Vascular access is an important, sometimes critical, step in the care of sick infants and children. Peripheral vascular catheterization provides a direct route for administration of fluids and medications. Many anatomic sites are available for intravenous (IV) catheterization, with peripheral sites being the most common and most readily available. For more information, see Axillary Vein Catheterization.
Placing an IV line into a peripheral vein in a small child or infant can be a difficult task, for many reasons. Small children and infants have smaller peripheral veins, they may have more subcutaneous fat, they are prone to vasoconstriction, and they are much less likely to remain motionless and cooperative during a painful procedure than adults. The scalp veins provide a secondary option for peripheral intravascular access in small children and infants because of minimal subcutaneous fat and less movement and the lack of a flexible joint; this reduces the likelihood of dislodging the catheter, which is common with IV catheters placed in the arms or legs.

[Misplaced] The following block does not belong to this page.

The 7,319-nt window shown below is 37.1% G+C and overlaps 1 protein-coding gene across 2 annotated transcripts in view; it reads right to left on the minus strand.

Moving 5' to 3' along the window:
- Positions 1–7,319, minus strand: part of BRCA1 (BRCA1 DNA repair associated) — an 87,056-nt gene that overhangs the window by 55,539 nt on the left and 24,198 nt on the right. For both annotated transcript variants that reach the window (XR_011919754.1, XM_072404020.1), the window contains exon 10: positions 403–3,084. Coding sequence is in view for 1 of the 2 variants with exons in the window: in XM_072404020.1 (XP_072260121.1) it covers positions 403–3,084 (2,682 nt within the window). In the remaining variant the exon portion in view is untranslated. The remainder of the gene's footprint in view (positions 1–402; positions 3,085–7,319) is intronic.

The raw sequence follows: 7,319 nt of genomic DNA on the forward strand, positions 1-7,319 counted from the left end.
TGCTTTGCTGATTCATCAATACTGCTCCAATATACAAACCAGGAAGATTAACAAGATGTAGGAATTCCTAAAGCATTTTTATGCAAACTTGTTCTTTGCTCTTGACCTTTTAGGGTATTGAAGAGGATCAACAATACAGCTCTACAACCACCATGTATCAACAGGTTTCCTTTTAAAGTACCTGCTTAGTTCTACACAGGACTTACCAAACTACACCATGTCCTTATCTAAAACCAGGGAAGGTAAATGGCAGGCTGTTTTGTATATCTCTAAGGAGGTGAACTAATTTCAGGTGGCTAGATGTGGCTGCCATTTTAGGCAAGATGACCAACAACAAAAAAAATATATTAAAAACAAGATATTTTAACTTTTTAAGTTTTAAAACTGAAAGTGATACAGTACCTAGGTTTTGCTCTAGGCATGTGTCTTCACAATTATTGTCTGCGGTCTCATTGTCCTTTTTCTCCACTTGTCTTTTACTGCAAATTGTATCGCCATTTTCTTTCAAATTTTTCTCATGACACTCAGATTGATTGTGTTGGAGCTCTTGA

Indications and Contraindications
Scalp vein catheterization is indicated in any patient who requires intravascular access for the administration of fluids or medications.
The decision to attempt access via one of the scalp veins should be based on inspection or palpation of various sites. Although the scalp veins provide certain advantages, the best site at which to attempt access is whichever vein the clinician feels offers the greatest chance for successful catheterization on the basis of his or her ability to visualize or palpate the vessel. Using scalp veins can also help preserve the vessels of the arms and legs for peripherally inserted central catheters. 
Scalp vein catheterization is often considered only after attempts to insert a catheter at other peripheral sites have failed.
Attempting IV access near sites of superficial skin injury or infection should be avoided.